Volcano erupts in southern Chile, belching ash, smoke into sky

Volcano Calbuco in southern Chile erupted for the first time in more than five decades on Wednesday, sending a thick plume of ash and smoke nearly 20 kilometres into the sky. Spectacular photos and videos show a mushroom-shaped column billowing in the sky with occasional lightning bolts shooting through. Chile’s Onemi emergency office declared a red alert following the sudden eruption at around 1800 local time, which occurred south of Santiago near the tourist town of Puerto Varas. About 4,000 people had so far moved out of the area, an evacuation radius of 20 kilometres has been established and classes have been cancelled in surrounding towns, authorities said. There are no reports of deaths, missing persons or injuries. President Michelle Bachelet traveled to the area on Thursday.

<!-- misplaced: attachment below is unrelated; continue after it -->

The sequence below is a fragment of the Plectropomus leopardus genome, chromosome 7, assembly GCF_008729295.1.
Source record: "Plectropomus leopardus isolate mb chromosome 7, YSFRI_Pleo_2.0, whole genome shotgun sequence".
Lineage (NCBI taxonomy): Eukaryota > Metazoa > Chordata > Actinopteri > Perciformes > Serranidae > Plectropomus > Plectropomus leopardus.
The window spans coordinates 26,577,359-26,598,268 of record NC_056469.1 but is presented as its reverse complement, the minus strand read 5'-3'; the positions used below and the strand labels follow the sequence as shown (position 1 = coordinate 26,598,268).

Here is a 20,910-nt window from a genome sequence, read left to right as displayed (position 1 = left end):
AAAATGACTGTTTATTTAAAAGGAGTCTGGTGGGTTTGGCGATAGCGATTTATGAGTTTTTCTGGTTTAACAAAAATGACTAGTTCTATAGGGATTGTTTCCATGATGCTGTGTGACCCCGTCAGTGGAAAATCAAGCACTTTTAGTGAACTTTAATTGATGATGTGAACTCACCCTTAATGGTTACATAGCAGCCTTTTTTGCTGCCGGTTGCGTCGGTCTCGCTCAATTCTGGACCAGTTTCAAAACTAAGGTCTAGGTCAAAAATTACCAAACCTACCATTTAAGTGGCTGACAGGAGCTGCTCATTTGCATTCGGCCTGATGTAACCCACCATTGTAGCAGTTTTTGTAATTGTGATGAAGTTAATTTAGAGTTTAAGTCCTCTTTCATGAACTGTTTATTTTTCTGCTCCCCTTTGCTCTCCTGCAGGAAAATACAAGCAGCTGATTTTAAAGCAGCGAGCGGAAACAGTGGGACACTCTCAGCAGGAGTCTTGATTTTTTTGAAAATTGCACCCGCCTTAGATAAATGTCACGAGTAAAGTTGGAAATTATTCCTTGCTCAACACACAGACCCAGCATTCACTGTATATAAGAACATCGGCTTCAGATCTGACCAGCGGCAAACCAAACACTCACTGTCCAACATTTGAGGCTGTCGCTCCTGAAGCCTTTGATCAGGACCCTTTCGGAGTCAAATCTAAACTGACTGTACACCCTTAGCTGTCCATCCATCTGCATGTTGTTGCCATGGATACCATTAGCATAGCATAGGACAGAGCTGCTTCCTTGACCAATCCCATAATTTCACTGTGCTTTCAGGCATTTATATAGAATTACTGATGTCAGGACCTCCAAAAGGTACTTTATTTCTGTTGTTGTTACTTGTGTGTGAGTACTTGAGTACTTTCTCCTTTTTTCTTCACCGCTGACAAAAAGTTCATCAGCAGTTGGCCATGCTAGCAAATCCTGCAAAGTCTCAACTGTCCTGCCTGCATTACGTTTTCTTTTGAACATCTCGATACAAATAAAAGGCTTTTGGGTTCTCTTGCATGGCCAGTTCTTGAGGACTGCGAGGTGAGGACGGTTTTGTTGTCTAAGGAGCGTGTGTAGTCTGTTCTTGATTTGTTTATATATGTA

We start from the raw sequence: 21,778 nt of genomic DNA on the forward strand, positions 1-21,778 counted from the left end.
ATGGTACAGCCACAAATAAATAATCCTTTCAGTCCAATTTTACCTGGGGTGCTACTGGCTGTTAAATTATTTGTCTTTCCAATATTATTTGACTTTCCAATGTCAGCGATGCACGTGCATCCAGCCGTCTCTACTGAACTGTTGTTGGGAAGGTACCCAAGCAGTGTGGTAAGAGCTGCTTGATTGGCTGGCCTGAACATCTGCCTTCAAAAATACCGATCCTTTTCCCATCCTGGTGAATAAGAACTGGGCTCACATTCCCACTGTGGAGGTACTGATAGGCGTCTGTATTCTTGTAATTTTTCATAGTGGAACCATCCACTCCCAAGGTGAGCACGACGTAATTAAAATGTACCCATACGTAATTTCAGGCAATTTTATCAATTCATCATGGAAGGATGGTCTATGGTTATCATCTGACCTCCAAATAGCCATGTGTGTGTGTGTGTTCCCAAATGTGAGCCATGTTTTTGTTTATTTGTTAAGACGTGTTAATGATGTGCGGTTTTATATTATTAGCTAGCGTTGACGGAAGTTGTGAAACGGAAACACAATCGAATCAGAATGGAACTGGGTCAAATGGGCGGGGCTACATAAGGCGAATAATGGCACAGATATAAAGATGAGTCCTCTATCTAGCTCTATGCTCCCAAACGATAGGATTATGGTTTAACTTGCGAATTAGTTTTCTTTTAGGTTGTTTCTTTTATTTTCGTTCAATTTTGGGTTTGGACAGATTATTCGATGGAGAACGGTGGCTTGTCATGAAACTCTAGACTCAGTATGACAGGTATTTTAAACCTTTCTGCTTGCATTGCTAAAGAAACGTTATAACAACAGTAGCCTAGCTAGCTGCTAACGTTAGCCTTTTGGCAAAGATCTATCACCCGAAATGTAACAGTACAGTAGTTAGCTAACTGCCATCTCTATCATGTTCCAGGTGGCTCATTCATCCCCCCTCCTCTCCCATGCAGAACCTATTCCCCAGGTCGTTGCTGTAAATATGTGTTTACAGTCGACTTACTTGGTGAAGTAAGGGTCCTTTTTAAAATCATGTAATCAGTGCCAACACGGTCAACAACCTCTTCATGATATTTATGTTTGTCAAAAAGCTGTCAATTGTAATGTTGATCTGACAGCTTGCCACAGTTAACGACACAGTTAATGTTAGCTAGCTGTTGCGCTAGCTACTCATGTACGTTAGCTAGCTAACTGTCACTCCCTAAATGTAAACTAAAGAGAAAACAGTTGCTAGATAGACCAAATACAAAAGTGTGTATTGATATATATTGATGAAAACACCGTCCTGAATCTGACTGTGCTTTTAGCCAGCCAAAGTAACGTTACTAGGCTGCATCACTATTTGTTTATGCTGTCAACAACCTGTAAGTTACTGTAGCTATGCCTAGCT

In this situation, with the eruption column so high, the main risk is that it collapses, falls due to gravity because of its own weight and causes a pyroclastic flow.

Gabriel Orozco, a vulcanologist with Chile’s geological and mining service

Winds blowing northeast were pushing the column of ash and smoke towards Argentina. LATAM Airlines said it has cancelled flights to and from neighbouring Puerto Montt, the area’s largest city, due to the presence of volcanic ash, which can potentially damage aircraft and make flying dangerous.